Run! Sharia is coming!

Much has been written about the recent Center for Security Policy report, headed by neocon loony Frank Gaffney, about the plot to impose Sharia on America. It fits the current mood of hysteria perfectly, and just shows one other element of the carefully crafted campaign of Islamophobia taking place at the moment. But I particularly liked this response by Joshua Micah Marshall of TPM:

In our investigation into the growth of Sharia Law in the USA we came across some surprising findings. Numerous American cities now have one or more Muslim 'religious courts' in operation where believers go to adjudicate family law disputes, real estate transactions and various other matters according to Sharia Law by binding arbitration. These religious court verdicts can then be enforced by civilian American courts. Various states have also passed laws to codify Muslim dietary laws, though a few of these laws have been struck down. And numerous national corporations now process foods to suit Muslim dietary standards. Finally, one jurisdiction in New York has been settled entirely by devout Muslims; no candidates run for office except those approved by the local imam; road signs in the town are all printed in both English and Arabic; and various local practices have been brought into line with Sharia.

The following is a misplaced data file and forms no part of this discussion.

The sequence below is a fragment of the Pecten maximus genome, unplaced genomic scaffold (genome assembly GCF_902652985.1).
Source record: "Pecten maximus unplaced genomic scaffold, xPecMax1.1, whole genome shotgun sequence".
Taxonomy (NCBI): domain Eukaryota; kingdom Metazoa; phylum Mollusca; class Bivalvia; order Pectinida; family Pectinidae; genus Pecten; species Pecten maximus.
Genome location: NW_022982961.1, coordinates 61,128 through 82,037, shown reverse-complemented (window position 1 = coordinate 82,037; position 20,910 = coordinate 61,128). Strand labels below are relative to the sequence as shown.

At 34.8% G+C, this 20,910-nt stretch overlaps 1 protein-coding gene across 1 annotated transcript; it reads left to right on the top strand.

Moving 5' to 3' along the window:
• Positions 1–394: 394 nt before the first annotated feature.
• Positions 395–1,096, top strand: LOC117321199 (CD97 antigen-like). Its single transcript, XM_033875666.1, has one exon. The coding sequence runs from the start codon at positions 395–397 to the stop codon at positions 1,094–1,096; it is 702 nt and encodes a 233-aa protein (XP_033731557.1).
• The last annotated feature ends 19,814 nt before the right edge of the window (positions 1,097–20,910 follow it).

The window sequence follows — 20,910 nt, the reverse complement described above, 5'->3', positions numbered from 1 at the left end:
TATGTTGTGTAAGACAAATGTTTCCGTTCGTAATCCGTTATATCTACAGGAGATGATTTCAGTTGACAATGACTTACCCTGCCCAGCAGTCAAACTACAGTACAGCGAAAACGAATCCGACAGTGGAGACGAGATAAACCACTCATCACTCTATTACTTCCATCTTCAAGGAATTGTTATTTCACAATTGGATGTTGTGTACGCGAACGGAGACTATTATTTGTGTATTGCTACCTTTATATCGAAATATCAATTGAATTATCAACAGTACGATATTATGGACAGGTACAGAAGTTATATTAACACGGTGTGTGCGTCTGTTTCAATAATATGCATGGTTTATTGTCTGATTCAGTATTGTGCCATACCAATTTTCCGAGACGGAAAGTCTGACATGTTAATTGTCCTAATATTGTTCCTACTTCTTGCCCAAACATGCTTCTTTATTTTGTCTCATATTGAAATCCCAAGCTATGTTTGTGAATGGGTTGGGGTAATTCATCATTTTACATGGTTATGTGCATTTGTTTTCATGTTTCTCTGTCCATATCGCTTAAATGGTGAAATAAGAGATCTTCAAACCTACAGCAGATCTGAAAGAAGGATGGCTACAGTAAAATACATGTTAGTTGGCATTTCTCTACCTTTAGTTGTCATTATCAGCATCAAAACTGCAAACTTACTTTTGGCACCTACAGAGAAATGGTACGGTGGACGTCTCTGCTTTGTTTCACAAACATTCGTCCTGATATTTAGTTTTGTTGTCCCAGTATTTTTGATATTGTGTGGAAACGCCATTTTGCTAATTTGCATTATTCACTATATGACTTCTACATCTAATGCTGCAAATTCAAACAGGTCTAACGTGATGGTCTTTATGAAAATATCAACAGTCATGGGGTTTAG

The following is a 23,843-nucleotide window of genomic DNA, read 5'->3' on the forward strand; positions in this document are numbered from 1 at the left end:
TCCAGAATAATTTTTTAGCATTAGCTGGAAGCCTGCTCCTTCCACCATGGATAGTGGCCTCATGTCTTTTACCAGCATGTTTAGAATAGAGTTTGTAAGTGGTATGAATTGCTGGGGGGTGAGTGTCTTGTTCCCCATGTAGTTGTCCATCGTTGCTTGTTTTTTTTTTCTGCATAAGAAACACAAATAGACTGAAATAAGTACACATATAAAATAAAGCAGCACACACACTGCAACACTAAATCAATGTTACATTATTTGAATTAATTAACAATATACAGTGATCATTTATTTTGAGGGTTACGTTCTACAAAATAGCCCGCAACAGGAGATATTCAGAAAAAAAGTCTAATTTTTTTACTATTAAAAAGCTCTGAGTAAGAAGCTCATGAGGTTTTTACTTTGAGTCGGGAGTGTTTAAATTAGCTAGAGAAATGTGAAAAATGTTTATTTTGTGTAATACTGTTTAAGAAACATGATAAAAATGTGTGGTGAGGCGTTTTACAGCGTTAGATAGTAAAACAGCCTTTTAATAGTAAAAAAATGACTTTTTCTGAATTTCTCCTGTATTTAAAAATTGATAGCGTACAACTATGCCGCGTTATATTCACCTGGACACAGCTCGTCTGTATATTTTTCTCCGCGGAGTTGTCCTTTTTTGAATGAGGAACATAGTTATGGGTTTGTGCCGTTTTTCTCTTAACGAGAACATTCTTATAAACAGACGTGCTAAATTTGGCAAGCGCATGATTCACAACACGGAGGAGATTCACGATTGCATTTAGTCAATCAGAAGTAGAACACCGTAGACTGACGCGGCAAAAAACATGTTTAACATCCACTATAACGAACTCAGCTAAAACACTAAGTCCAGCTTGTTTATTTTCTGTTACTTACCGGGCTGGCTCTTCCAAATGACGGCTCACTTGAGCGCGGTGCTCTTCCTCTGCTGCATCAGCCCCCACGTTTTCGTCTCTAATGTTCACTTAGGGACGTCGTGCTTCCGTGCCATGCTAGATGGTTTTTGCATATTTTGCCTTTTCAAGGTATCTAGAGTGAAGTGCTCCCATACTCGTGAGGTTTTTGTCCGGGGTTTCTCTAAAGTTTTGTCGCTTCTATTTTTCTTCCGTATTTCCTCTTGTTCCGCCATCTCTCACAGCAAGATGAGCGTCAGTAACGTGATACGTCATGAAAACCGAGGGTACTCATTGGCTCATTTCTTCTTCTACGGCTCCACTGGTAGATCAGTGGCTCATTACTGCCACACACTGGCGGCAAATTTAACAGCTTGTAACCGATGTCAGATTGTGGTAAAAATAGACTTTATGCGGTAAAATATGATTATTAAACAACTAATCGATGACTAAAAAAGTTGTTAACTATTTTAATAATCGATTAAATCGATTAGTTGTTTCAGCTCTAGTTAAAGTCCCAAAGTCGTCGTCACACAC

Actually, there's one detail I didn't mention. The law here isn't Sharia; it's Halakhah, Jewish religious law. And all the above are true if you change 'Muslim' to 'Jewish' and 'Arabic' to 'Hebrew'. (Actually, Yiddish written in the Hebrew script, to be specific.)

Marshall goes on to say, who cares if this is happening? Personally, I care: I don't think any religious law should be implemented or honored in the US (or for that matter elsewhere.) But that's a separate debate.

Do read TPM's investigative piece on the origins of Sharia-scare in Amreeka.

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Issandr El Amrani

Issandr El Amrani is a Cairo-based writer and consultant. His reporting and commentary on the Middle East and North Africa has appeared in The Economist, London Review of Books, Financial Times, The National, The Guardian, Time and other publications. He also publishes one of the longest-running blog in the region, www.arabist.net.